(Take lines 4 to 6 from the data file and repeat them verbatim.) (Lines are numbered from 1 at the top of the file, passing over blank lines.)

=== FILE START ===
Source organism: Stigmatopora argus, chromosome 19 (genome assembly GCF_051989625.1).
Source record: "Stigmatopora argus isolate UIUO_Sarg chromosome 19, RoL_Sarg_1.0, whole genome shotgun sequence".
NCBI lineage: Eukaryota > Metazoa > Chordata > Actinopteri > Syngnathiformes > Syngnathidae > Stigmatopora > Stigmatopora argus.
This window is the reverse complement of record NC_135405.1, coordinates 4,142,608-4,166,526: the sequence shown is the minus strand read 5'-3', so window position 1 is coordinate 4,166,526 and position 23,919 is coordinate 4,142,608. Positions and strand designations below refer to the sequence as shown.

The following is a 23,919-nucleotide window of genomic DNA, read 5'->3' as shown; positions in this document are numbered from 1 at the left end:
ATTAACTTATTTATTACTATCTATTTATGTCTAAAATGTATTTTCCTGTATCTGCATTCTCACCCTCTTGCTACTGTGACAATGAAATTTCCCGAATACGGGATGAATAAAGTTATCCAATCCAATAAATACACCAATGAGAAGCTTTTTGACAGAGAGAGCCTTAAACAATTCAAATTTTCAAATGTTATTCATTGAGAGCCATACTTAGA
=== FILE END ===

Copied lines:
This window is the reverse complement of record NC_135405.1, coordinates 4,142,608-4,166,526: the sequence shown is the minus strand read 5'-3', so window position 1 is coordinate 4,166,526 and position 23,919 is coordinate 4,142,608. Positions and strand designations below refer to the sequence as shown.

The following is a 23,919-nucleotide window of genomic DNA, read 5'->3' as shown; positions in this document are numbered from 1 at the left end:
ATTAACTTATTTATTACTATCTATTTATGTCTAAAATGTATTTTCCTGTATCTGCATTCTCACCCTCTTGCTACTGTGACAATGAAATTTCCCGAATACGGGATGAATAAAGTTATCCAATCCAATAAATACACCAATGAGAAGCTTTTTGACAGAGAGAGCCTTAAACAATTCAAATTTTCAAATGTTATTCATTGAGAGCCATACTTAGA